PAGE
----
“Bookworms can ‘read’ people, too” – Mary Ellen Gabriel at UW College of Letters & Science: “More than any other genre, fiction is the realm of emotion. “Getting lost in a story” means entering a world we don’t want to leave, where we are fully absorbed not only in the actions of the characters, but also in their thoughts, feelings and motivations. Throughout the experience, readers pass through their own emotion states, triggered by the words and phrases. Now it appears that this rich, often fraught, journey of the imagination—so often considered a solitary pleasure—is good training for reading the emotions of people in real life. A new study by a team of psychology researchers at UW-Madison provides important new insight into a likely causal link between reading fiction and emotion recognition, combining behavioral experiments with methods from the digital humanities to show that exploring the mental states of fictional characters helps people recognize emotion expression in other human beings.”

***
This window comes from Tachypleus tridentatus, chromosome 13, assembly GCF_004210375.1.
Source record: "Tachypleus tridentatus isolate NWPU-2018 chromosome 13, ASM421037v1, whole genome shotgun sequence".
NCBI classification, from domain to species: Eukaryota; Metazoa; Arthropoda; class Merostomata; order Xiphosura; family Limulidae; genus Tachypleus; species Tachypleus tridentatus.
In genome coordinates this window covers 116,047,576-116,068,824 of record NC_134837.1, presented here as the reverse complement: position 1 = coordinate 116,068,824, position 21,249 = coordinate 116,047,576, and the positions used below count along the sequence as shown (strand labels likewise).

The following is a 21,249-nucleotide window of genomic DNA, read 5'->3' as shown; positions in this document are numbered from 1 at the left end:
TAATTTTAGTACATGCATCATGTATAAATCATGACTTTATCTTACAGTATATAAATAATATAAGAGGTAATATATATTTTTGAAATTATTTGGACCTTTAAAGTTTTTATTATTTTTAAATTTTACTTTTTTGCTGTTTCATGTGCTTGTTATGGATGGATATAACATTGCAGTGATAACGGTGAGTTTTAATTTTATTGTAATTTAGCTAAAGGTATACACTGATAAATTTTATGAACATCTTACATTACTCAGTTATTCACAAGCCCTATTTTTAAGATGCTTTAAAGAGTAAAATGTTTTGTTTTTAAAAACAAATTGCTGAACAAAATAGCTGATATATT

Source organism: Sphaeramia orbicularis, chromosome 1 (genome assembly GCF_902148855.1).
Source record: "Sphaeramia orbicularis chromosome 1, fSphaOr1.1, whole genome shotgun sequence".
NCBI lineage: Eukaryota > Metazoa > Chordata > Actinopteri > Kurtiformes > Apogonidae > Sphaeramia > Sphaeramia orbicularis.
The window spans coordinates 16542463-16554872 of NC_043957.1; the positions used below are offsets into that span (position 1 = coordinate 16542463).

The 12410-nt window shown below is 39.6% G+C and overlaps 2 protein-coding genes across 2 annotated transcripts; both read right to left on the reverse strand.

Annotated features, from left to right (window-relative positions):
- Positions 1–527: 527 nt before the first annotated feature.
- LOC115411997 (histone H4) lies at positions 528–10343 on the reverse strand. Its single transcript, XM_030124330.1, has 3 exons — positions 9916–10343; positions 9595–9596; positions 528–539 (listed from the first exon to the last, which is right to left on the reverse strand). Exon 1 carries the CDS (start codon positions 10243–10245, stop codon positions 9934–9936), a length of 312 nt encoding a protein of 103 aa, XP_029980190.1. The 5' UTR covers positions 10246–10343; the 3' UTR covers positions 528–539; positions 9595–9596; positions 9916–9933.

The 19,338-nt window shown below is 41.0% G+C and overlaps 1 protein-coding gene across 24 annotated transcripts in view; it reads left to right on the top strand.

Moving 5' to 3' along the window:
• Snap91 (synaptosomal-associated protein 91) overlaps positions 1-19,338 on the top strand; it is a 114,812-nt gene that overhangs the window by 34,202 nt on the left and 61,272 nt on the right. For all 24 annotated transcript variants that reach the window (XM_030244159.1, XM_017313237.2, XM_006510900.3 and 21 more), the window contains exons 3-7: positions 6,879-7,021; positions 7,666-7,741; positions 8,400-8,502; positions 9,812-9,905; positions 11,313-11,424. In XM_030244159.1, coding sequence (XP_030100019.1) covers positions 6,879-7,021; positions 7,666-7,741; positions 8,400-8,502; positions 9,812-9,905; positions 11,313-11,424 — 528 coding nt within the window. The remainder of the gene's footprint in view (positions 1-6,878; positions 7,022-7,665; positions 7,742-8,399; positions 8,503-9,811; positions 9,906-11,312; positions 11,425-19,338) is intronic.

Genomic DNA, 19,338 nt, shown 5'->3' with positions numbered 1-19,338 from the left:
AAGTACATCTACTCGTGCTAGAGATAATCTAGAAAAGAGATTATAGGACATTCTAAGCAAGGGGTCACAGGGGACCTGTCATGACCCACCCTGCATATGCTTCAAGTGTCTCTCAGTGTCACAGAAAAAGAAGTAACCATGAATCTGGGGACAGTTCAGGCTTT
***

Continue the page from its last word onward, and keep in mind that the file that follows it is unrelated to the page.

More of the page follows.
“Astronomy Photographer of the Year shortlist” – From the Royal Museums Greenwich: “The shortlisted images from 2021’s Astronomy Photographer of the Year competition have been revealed. The largest astrophotography competition in the world, Astronomy Photographer of the Year showcases the very best space photography from a global community of photographers. Now in its 13th year, the competition received a staggering 4,500-plus entries, submitted from 75 countries worldwide. Check out an incredible selection of the shortlisted images below.”


Music: Vikingur Ólafsson, “Badzura: Muse d’eau,” from Reflections Pt. 3 / RWKS.

The Weekend Wanderer: 3 July 2021

The Weekend Wanderer” is a weekly curated selection of news, stories, resources, and media on the intersection of faith and culture for you to explore through your weekend. Wander through these links however you like and in any order you like. Disclaimer: I do not necessarily agree with all the views expressed within the articles linked from this page, but I have read them myself in order to make me think more deeply.